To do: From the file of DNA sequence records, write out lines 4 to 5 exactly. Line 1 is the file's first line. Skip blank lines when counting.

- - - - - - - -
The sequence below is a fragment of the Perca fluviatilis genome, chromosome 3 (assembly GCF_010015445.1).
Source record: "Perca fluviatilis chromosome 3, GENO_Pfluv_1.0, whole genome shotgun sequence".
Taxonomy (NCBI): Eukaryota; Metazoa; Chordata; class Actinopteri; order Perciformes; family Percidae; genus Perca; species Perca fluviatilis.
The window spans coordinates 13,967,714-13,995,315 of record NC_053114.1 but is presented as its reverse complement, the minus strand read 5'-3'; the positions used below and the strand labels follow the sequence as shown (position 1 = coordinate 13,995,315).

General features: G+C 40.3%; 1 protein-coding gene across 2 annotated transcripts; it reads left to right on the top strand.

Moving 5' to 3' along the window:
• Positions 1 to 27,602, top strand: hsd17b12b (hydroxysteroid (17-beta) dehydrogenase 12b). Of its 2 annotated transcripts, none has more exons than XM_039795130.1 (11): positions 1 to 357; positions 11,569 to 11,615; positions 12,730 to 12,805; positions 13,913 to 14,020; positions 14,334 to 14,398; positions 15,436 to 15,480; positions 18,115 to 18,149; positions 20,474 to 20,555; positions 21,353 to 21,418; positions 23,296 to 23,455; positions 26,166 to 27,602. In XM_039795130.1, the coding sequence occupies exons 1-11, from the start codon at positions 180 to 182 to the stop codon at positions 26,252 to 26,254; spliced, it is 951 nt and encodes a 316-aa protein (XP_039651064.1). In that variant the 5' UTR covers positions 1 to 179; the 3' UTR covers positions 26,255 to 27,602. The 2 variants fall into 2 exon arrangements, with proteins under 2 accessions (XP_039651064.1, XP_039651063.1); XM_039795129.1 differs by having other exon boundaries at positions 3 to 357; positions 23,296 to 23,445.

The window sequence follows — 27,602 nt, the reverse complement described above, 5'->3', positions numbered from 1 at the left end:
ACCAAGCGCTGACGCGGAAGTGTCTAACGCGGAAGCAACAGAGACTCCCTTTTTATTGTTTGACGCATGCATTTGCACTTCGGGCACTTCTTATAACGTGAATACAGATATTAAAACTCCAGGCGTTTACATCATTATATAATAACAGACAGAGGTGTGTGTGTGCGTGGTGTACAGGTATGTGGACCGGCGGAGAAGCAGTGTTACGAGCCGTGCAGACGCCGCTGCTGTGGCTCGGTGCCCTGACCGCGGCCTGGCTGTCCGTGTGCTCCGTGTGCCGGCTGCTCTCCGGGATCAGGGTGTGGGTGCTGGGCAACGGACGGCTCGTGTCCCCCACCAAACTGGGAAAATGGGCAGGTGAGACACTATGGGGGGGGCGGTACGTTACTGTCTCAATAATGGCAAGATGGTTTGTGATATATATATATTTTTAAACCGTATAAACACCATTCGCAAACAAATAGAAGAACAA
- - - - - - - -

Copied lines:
The window spans coordinates 13,967,714-13,995,315 of record NC_053114.1 but is presented as its reverse complement, the minus strand read 5'-3'; the positions used below and the strand labels follow the sequence as shown (position 1 = coordinate 13,995,315).

General features: G+C 40.3%; 1 protein-coding gene across 2 annotated transcripts; it reads left to right on the top strand.